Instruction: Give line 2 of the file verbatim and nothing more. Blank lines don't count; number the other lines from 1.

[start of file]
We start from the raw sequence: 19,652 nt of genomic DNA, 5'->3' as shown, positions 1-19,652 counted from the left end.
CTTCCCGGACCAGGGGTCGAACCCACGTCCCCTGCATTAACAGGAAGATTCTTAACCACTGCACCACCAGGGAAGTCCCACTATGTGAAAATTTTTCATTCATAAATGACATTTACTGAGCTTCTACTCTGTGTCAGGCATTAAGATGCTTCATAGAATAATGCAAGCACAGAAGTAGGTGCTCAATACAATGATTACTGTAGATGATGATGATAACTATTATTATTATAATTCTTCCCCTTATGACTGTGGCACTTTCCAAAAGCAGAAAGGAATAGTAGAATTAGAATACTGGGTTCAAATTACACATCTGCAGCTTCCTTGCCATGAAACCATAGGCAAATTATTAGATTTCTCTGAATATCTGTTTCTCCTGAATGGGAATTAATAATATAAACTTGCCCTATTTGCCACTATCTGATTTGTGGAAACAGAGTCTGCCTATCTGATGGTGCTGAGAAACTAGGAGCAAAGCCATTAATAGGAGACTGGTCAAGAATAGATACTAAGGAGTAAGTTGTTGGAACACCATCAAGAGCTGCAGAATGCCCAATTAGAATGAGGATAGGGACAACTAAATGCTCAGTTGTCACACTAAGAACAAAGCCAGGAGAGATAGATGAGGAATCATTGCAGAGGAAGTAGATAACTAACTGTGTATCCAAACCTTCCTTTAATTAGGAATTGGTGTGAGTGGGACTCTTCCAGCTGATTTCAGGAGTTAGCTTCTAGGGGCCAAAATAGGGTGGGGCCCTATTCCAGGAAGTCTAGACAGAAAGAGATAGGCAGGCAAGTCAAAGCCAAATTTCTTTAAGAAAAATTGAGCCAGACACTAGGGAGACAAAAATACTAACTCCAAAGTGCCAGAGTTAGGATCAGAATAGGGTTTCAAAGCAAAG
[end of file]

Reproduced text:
CTTCCCGGACCAGGGGTCGAACCCACGTCCCCTGCATTAACAGGAAGATTCTTAACCACTGCACCACCAGGGAAGTCCCACTATGTGAAAATTTTTCATTCATAAATGACATTTACTGAGCTTCTACTCTGTGTCAGGCATTAAGATGCTTCATAGAATAATGCAAGCACAGAAGTAGGTGCTCAATACAATGATTACTGTAGATGATGATGATAACTATTATTATTATAATTCTTCCCCTTATGACTGTGGCACTTTCCAAAAGCAGAAAGGAATAGTAGAATTAGAATACTGGGTTCAAATTACACATCTGCAGCTTCCTTGCCATGAAACCATAGGCAAATTATTAGATTTCTCTGAATATCTGTTTCTCCTGAATGGGAATTAATAATATAAACTTGCCCTATTTGCCACTATCTGATTTGTGGAAACAGAGTCTGCCTATCTGATGGTGCTGAGAAACTAGGAGCAAAGCCATTAATAGGAGACTGGTCAAGAATAGATACTAAGGAGTAAGTTGTTGGAACACCATCAAGAGCTGCAGAATGCCCAATTAGAATGAGGATAGGGACAACTAAATGCTCAGTTGTCACACTAAGAACAAAGCCAGGAGAGATAGATGAGGAATCATTGCAGAGGAAGTAGATAACTAACTGTGTATCCAAACCTTCCTTTAATTAGGAATTGGTGTGAGTGGGACTCTTCCAGCTGATTTCAGGAGTTAGCTTCTAGGGGCCAAAATAGGGTGGGGCCCTATTCCAGGAAGTCTAGACAGAAAGAGATAGGCAGGCAAGTCAAAGCCAAATTTCTTTAAGAAAAATTGAGCCAGACACTAGGGAGACAAAAATACTAACTCCAAAGTGCCAGAGTTAGGATCAGAATAGGGTTTCAAAGCAAAG